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Adagio Teas
   Features  >  London Theatre Reviews

at the Playhouse


  Ph: Manuel Harlan

Last dramatised as a film 30 years ago (its title year), George Orwell’s grimly visionary dystopian classic Nineteen Eighty-Four gets a shockingly effective interpretation in an exciting Almeida, Headlong and Nottingham Playhouse co-production triumphantly transferred into the West End. There’s nothing dated about this ingenious new adaptation created by Robert Icke and Duncan Macmillan. Using multimedia and a fiendishly clever framing device, it brings home powerfully our ongoing engagement and concern with issues like surveillance, privacy, identity and personal freedom. If anything, the work is ever scarier for our escalating collective awareness that Big Brother, Doublethink, Newspeak, Thought Police and the deleting of an unperson have taken real form, in politics, society and reality television.
Suitably insignificant looking Everyman Winston Smith (Mark Arends, every nerve-ending in his slight frame seeming a-tingle with anxiety) sits beneath one of the ubiquitous telescreens and begins to write down his thoughts. This secret self-expression is an act of defiance that – as a narrator’s voice announces – seals Winston’s fate. Big Brother is watching. Suddenly Winston’s dingy lodging becomes a meeting room where a group discusses Orwell’s book and its ideas with an enthusiastic, professorial leader (Tim Dutton, doubling with unnerving benevolent manner as Winston’s interrogator/tormentor O’Brien). Characters and settings move back and forth in time, the Winston figure confused which is his reality, which the present, past or future. Scenes even repeat, like a nightmarish Groundhog Day, as perceptions shift and conversations have alternative import. 
At heart the love story is still painfully compelling between Winston and Julia, his fellow thought criminal. Hara Yannas’ Julia strikingly suggests the fanaticism and despair from which love and sexuality are acts of loathing for the ruthless, elite ruling Party. Their illicit love affair is conducted in a backroom of an antiques shop, safe in the absence of a telescreen. Or so they think. The lovers meet off stage but we see them on a screen, video monitoring turning us into the always-watching Big Brother. It’s a neat trick that despite our voyeuristic complicity, when the lovers recite their mantra “We are the dead” and a booming voice confirms “You are the dead!” our shock at their discovery and ruin is overwhelming. A stunning scene shift becomes a pristine, blindingly white Room 101 where horrific torture, confession and betrayal swiftly ensue, Winston’s ordeal so harrowing as to provoke groans and flinching throughout the house.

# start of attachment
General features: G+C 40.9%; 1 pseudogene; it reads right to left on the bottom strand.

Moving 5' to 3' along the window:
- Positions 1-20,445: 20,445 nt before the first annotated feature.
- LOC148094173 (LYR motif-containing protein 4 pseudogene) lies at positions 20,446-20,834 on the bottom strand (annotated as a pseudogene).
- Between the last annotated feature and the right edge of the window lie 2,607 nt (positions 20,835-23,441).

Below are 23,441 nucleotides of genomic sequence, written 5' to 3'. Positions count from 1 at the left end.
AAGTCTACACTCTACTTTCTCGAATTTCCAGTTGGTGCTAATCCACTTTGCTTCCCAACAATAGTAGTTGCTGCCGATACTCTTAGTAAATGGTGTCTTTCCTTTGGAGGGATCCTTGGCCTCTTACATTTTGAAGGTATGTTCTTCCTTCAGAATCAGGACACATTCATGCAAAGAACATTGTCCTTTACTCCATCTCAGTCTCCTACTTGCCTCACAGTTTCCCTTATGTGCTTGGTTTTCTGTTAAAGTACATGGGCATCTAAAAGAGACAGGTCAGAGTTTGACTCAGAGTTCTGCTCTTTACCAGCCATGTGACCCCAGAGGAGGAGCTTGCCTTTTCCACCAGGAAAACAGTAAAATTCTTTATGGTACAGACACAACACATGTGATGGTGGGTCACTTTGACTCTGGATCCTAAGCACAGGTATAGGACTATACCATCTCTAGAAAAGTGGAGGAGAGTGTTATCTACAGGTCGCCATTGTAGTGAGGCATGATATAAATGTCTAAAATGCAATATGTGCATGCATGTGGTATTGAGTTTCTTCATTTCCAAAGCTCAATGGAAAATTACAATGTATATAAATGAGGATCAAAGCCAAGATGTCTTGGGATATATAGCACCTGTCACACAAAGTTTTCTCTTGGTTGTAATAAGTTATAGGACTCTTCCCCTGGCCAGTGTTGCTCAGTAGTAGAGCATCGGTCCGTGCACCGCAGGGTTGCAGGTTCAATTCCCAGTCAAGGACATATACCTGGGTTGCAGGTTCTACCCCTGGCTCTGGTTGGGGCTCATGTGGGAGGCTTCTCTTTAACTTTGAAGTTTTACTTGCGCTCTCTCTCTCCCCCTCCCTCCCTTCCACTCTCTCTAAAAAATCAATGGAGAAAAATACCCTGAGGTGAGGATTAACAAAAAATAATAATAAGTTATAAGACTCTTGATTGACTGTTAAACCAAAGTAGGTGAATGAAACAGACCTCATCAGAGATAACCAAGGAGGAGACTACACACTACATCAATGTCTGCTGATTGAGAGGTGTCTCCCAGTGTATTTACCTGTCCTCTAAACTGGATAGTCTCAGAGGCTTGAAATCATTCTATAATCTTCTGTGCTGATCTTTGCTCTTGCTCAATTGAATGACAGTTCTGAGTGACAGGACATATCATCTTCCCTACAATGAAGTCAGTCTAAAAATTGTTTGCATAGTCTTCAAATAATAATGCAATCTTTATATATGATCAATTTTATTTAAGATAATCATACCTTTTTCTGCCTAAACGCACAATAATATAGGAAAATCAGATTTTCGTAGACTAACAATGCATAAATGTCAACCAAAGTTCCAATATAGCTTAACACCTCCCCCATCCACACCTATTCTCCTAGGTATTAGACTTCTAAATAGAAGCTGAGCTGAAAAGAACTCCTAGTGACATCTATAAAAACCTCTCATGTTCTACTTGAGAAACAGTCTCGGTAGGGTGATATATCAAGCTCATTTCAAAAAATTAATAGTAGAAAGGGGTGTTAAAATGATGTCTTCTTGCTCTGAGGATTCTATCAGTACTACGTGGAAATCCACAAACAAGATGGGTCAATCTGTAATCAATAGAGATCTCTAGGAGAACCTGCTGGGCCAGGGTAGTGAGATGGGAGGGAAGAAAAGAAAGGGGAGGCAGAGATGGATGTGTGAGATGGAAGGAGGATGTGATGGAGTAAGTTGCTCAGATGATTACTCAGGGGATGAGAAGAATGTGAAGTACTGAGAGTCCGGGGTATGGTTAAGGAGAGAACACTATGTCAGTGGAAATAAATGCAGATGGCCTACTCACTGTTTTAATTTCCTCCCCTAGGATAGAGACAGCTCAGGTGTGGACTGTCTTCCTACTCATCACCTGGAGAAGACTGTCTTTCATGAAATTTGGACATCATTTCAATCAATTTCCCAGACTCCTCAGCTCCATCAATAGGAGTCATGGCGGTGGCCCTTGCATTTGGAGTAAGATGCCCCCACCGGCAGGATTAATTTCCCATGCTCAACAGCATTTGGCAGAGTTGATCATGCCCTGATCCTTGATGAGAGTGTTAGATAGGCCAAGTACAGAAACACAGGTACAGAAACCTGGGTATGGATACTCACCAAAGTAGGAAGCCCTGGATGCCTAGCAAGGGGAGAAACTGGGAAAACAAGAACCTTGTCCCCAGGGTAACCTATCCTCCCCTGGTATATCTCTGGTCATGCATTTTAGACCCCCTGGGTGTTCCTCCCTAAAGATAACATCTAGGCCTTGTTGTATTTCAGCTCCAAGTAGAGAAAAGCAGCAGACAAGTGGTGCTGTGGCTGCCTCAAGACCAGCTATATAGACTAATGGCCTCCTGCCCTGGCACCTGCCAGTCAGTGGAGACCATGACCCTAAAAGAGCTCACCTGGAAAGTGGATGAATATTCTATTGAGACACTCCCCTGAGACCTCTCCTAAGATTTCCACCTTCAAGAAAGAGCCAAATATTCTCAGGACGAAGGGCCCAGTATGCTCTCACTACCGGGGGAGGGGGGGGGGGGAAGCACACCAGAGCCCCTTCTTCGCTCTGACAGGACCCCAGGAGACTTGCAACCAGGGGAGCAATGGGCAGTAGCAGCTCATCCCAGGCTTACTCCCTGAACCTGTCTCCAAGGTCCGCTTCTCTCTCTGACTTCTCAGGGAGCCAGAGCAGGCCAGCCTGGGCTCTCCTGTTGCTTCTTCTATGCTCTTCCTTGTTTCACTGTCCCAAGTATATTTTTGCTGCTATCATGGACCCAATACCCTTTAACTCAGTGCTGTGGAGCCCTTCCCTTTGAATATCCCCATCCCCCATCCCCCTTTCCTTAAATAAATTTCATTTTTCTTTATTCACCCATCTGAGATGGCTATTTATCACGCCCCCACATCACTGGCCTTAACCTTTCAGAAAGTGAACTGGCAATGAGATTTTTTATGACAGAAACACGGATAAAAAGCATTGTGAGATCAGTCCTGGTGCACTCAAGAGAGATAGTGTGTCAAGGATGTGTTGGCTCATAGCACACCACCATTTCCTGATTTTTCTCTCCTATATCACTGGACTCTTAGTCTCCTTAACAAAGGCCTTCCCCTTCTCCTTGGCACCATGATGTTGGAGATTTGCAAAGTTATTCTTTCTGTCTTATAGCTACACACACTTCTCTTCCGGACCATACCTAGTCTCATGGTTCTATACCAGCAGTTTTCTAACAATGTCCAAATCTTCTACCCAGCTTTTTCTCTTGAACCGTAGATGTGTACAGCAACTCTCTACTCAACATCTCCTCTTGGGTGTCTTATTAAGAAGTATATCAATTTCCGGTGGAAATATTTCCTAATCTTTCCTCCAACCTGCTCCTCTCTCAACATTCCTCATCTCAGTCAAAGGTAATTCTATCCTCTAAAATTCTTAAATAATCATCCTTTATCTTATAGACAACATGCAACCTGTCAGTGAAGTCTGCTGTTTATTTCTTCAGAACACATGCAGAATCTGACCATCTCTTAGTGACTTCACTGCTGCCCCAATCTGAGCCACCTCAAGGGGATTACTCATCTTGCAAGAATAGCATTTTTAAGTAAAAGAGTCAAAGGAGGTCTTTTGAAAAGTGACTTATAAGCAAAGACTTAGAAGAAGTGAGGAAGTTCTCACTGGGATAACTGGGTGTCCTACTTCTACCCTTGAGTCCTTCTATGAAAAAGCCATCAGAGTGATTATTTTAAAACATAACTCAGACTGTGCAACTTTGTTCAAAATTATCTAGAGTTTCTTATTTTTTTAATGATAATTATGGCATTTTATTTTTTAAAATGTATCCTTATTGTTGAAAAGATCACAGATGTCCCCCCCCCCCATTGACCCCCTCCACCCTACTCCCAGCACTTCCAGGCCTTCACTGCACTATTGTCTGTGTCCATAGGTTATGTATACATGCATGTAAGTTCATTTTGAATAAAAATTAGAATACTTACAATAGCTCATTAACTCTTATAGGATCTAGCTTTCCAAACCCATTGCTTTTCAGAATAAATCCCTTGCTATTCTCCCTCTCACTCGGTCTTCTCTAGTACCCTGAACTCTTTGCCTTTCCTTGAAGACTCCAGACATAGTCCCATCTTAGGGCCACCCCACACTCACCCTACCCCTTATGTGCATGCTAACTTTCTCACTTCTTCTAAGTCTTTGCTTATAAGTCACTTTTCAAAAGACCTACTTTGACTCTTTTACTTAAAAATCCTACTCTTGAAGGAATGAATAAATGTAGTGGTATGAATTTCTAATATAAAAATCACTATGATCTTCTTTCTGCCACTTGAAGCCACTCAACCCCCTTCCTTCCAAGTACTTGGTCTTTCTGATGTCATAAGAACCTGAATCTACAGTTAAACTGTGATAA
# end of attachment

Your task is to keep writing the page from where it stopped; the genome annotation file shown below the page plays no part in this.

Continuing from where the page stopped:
The most inspired stroke is the interweaving – terrifically, nimbly realized by cast, design, lighting, sound and video – of the core narrative with the study group scrutinising Winston’s diary and Orwell’s appendix to the novel “The Principles of Newspeak”, treating them as authentic records. Are they a book club? Are they Party censors deleting the subversive? Are they historians analysing the fall of the Party? Is Winston’s existence real or imaginary to them? Whatever one decides, one concurs with their jolting conclusion that “It’s a vision of the future, no matter when it’s being read.”


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